This is more a geophysics than an astronomy question—and thus the available methods of investigation are greatly increased. An Earth model also is not a one-person-show based on one measurement, but requires many different measurements from different fields with greatly different methods which form a unique picture which leaves only few possibile explanations which fit all observations.
One of the easiest methods to investigate the interior of the Earth is seismic sounding. Investigations of the deep interior of the Earth use teleseismic, which means we scan the seismic velocity of Earth by using the seismic waves generated by an Earthquake. The time-of-arrival of the different direct but also reflected waves at the different seismometers all over the world—or the absence of any arrival at all—allows to get a quite detailed mapping of the interior structure in terms of seismic velocities as function of depth and also whether the material is liquid or not. This already gives you the principle structure of Earth with a mantle with many of its different layers and the existence of an outer, liquid core and an inner solid core, e.g. see the 40 year old preliminary Earth reference model. See also the outstanding answer to this question about seismics and the video by the answerer or a newerver version of it.
Measuring density is much more complicated and needs a detailed analysis of Earth's rotation, deriving the moments of inertia to as many degrees as you can get. However from that you get a good indication that the center has to be much denser than the crust and mantle. There's a lot of work on that, as a random paper the one by Kennet (1998) might give some overview.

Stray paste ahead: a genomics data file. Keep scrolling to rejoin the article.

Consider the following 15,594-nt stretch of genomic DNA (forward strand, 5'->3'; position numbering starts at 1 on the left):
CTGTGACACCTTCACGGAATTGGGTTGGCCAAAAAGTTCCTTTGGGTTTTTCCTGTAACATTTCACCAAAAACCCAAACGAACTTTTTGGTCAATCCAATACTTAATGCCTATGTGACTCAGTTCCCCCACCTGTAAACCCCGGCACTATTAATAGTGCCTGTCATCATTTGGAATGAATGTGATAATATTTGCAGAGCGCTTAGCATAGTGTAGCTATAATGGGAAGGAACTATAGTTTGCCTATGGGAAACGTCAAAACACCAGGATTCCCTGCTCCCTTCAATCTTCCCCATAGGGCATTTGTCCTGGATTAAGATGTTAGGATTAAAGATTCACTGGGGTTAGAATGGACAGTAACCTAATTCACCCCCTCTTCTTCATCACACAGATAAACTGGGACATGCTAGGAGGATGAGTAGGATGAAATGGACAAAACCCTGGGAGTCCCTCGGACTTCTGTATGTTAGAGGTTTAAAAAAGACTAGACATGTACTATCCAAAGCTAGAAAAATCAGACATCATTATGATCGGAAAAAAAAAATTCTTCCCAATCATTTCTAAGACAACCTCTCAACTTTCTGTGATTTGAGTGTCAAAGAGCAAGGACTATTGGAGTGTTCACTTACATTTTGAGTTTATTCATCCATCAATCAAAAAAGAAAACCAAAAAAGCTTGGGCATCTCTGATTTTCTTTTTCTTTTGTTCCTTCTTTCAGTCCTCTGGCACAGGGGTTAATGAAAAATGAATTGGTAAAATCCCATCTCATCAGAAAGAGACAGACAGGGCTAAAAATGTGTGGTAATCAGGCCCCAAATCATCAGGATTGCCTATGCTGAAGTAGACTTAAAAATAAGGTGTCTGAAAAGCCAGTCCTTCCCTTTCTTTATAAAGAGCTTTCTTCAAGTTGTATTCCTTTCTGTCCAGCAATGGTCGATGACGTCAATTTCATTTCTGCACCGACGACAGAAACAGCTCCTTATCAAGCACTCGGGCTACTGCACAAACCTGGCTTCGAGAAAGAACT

This paragraph is now extremely abridged, yet still: With knowledge about density and seismic velocity you already have a very good handle and constraint on the mineralogy or chemistry. Especially with some knowledge about equations-of-state of the materials the choice becomes very limited. In laboratory setups you can create high-pressure and high-temperature configurations and measure the properties of the materials—including their seismic velocity, be that directly or indirectly via their Young modulus and poisson number etc (some links in this answer by user20217 to a similar question). Assuming that the whole solar system formed from one primordal cloud, the chemistry should be pretty uniform—and that also means that iron is missing in the materials on the Crust and mantle—and iron incidentially fits magnetic observations (we have a magnetic field!) and the requirement for a heavy core very nicely. It also is logical as heavy elements tend to sediment towards the centre in a differentiated body.
As such to answer your question: it's not a hypothesis, it's a well-established theory backed by a multitude of greatly different observations which require the existence of a a liquid outer core and a solid inner core, which both consist of a iron with some nickel and traces of other heavy elements mixed into it.